Warning: NSFW Language
In an earlier post, I offered up an explanation (by smarter people than I) of how a sign in a Chinese hotel offered “smallpox” as an option for guests.
This one popped up in a feed somewhere today, and though I had seen it before I never took the time to find out how such an awful translation could have taken place.
In traditional Chinese, “乾爆鴨子” (gān bào yāzi) means dry fried duck, or duck cooked in very little oil which causes the skin to pop and crackle more than usual.
When written in simplified Chinese characters used in the People’s Republic of China, this becomes 干爆鸭子, pronounced the same way.
However, simplified Chinese often reduced more than one character in traditional writing to the same character, hence 干 (gān) means “to interfere, to concern,” 乾 (gān) means “dry” as in dried food, and 幹 (or 榦) (gàn) means “tree trunk, capable, to do.” In simplified characters, all of these are written 干, and there are many, many other meanings of gān or gàn as well.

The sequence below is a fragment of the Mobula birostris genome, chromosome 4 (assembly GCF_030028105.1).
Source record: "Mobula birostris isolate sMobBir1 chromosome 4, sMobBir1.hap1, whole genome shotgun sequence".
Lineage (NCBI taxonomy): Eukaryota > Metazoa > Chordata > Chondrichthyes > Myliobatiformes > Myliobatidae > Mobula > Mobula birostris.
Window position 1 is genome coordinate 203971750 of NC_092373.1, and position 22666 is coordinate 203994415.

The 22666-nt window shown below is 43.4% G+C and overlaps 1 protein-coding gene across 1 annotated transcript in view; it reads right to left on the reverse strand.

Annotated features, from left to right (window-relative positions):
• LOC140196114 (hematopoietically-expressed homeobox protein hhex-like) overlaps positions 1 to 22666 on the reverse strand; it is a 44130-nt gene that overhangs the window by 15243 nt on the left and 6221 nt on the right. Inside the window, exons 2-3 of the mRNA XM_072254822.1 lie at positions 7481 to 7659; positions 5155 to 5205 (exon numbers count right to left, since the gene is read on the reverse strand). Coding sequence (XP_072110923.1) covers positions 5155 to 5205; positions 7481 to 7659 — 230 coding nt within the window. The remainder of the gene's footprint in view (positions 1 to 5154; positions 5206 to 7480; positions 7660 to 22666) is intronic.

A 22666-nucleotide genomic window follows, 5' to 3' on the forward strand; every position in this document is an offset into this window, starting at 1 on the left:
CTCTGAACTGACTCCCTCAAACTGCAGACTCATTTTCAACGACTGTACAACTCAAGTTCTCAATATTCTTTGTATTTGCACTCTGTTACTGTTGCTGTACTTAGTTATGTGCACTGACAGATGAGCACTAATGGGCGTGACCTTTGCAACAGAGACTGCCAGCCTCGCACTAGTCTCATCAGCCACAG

The last character also means something entirely different, as in the phrase “I’d love to do him/her.”
For some odd reason, this last meaning was very popular with a poorly-designed automated translator:
“Notoriously, the 2002 edition of the widespread Jinshan Ciba Chinese-to-English dictionary for the Jinshan Kuaiyi translation software rendered every occurrence of 干 as “fuck”, resulting in a large number of signs with irritating English translations throughout China, often mistranslating 乾 (gān) “dried” as in 干果 “dried fruit” in supermarkets as “fuck the fruits” or similar.(Wikipedia, “Radical 51”)
The software was later corrected, but the embarrassing results are still seen in many places, as China seems heavily dependent on machine translation.
Amazing to me is that companies don’t understand the importance of using professional translators when dealing with other countries, at least if they want to be taken seriously.